Mechanical Irritation In Vascularized Tissue Allotransplantation Triggers Localized Skin Rejection
Franka Messner, M.D., Anna Fischer, M.D., Elias Runggaldier, Sebastian Eiter, Bettina Zelger, M.D., Bernhard Zelger, M.D., Susanne Sprung, M.D., Dietmar Öfner, Prof. M.D., Stefan Schneeberger, Prof. M.D., Theresa Hautz, Ph.D. M.D.
Medical University of Innsbruck, Innsbruck, Austria.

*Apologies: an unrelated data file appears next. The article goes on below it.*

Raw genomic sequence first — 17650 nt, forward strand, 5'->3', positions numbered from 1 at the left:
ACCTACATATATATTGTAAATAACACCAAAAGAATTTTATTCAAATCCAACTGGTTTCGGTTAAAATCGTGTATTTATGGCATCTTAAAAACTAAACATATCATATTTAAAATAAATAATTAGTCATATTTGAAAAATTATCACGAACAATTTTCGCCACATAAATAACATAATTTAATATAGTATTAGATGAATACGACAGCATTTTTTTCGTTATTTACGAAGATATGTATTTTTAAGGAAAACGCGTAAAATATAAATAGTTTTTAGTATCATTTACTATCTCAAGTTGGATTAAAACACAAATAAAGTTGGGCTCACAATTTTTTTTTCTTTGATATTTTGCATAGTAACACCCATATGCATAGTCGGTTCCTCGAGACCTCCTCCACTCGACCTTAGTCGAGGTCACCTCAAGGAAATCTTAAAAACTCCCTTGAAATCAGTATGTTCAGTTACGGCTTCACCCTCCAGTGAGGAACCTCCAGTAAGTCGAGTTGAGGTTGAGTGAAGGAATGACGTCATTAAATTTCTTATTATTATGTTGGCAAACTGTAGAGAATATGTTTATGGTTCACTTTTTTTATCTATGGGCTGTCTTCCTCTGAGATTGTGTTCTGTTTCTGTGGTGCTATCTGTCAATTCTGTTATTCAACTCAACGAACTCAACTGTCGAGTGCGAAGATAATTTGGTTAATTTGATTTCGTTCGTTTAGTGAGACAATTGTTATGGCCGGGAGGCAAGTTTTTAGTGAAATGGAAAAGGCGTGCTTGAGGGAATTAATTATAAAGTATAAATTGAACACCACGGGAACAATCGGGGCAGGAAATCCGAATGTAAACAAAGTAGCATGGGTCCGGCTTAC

PURPOSE: "Atypical" forms of skin rejection have been described in some hand transplanted patients mainly manifesting on the palm including dryness, scaling and thickening of the palmar skin after experiencing excessive mechanical or thermal stress. The aim of the study is to investigate skin irritation and its effect on skin rejection after limb transplantation in rodents. METHODS: Syngeneic and allogeneic orthotopic hind limb transplantations have been performed using male Lewis and Brown-Norway rats. Immunosuppression consisted of anti-lymphocyte serum (ALS, 0.5ml) and tacrolimus, which was individually tapered (final dose of 0.1-0.2mg/kg/day). Mechanical skin irritation was applied to the planta pedis of the transplanted limb using a specially designed mechanical irritation device. Irritation was performed for 10 days, four times per day for 10 minutes applying 5 Newton force. Skin biopsies were taken immediately after the last stimulation and after a five days' observational period. Samples were assessed for macroscopic and histologic changes and protein expression was measured using luminex technology. RESULTS: Allogeneic transplanted + irritated animals displayed significantly aggravated macroscopic skin alterations compared to naïve irritated (p<0.0001) and syngeneic transplanted + irritated controls (p= 0.0023). Overall, histopathology showed a trend towards higher rejection/inflammation grades in allogeneic irritated animals than in syngeneic (mean rejection grade 2.3±0.95 vs. 1.7±0.81; ns.). After 10 days of irritation, minor skin alterations in syngeneic transplanted animals recovered quickly, however, in allogeneic transplanted animals macroscopic features were more pronounced (p<0.0001) and improved only little over the following five days without irritation. In allogeneic transplanted + irritated animals IL-1b and INF-y levels were insignificantly up-regulated compared to irritated controls. CONCLUSION: Standardized mechanical skin irritation in vascularized composite allotransplantation can trigger localized skin alterations consistent with rejection. Our findings hence indicate that disproportionate external stimuli are able to trigger alloimmune activation and thus localized "atypical" rejection in this setting.
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